Archive - Nov 3, 2012
â€śChallenging, good, interesting and also rewarding.â€ť
These are just some of the adjectives Sandra Davenport, who has served as District 3 Clay County School Board member for two terms, used to describe her time as representative of West Clay Elementary School.
And now, with confidence in her educational arena background and community support, Davenport is aiming once again for another term to serve parents and students of the Clay County School District.
After a two-hour bus ride to Batesville, Mississippi, the Raiders knew it would be an all or nothing battle ahead of them against the MAIS AA #4 North Delta Green Wave. Oak Hill hoped to play the role of giant killers on Friday night in the first-round playoff clash.
Score early, score late and dominate all four quarters on defense is one way to get the job done in football.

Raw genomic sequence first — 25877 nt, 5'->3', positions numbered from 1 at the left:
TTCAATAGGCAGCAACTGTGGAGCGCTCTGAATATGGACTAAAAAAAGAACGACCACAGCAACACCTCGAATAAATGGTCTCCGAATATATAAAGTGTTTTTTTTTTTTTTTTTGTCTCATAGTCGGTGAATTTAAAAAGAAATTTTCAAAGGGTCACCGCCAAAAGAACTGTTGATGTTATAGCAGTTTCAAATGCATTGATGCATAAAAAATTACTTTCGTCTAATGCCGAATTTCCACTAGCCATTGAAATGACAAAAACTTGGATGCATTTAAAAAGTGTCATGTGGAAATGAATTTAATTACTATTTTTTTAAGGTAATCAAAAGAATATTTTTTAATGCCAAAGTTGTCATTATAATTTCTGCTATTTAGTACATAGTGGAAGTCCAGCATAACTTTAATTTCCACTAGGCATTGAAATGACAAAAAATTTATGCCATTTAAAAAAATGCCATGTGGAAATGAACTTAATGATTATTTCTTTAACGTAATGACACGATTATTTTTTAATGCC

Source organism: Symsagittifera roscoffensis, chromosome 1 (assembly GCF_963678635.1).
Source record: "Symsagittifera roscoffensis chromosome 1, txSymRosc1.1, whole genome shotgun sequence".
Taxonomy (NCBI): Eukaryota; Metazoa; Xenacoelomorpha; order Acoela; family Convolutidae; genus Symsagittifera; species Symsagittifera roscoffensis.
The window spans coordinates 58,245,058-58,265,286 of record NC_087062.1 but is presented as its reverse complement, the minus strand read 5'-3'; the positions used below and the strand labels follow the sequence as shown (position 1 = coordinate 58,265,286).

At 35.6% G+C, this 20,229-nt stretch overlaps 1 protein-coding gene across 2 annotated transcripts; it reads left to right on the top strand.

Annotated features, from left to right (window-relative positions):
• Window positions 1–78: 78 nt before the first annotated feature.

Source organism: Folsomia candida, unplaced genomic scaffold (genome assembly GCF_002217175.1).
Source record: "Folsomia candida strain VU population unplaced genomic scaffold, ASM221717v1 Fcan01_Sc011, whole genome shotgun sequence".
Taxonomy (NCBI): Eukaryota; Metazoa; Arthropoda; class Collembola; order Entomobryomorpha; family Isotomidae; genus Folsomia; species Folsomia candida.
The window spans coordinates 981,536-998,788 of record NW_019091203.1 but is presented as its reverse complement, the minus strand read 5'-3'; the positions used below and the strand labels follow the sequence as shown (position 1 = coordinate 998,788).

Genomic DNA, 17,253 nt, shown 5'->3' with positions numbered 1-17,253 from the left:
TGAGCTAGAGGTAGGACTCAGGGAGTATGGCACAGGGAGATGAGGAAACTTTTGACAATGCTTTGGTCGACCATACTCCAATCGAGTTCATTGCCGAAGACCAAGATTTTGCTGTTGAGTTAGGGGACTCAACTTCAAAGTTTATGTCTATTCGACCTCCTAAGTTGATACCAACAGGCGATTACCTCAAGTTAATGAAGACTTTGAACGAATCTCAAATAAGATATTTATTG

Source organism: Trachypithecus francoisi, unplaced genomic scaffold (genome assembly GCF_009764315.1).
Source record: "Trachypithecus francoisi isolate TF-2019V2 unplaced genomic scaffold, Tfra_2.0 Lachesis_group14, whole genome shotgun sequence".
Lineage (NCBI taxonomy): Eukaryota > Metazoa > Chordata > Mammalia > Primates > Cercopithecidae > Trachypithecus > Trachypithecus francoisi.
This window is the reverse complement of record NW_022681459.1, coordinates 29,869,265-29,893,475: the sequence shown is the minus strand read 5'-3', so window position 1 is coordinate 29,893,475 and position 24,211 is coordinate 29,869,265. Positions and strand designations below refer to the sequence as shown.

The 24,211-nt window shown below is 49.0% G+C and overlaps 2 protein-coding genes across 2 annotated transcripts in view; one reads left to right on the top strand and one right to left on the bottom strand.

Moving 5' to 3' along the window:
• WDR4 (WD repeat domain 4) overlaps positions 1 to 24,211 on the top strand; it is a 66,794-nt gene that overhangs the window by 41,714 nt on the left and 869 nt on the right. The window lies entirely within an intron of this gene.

The West Point Green Wave (9-2; 7-0) employed that strategy on Friday night, defeating the New Hope Trojans 38-7.
This concluded the Green Wave 2012 regular season, one that boasts nine strong wins, seven of which were division victories, including a district clincher last week against Oxford.
West Point finds itself in what has become the norm for the Green Wave program over the past few seasons. The team will enter into the first round of the playoffs next week at home.
Josiah Coleman has a pedigree that runs deep with Mississippi law and politics.
He is the grandson of former Governor and Judge, J.P. Coleman and the son of retired Fifth Circuit Court of Appeals Judge Thomas Coleman.
He does not try to shy away from his family history. It's something that he's very proud of, but it's not the blood running in Coleman's veins that makes the 39 year-old law veteran believe he's qualified for the spot on the Mississippi Supreme Court that will be decided on Tuesday.
Ackerman native Tommy Coleman may be a familiar face to many in Clay County, having served 28 years as a Mississippi state trooper in this area shortly after moving to West Point in 1982.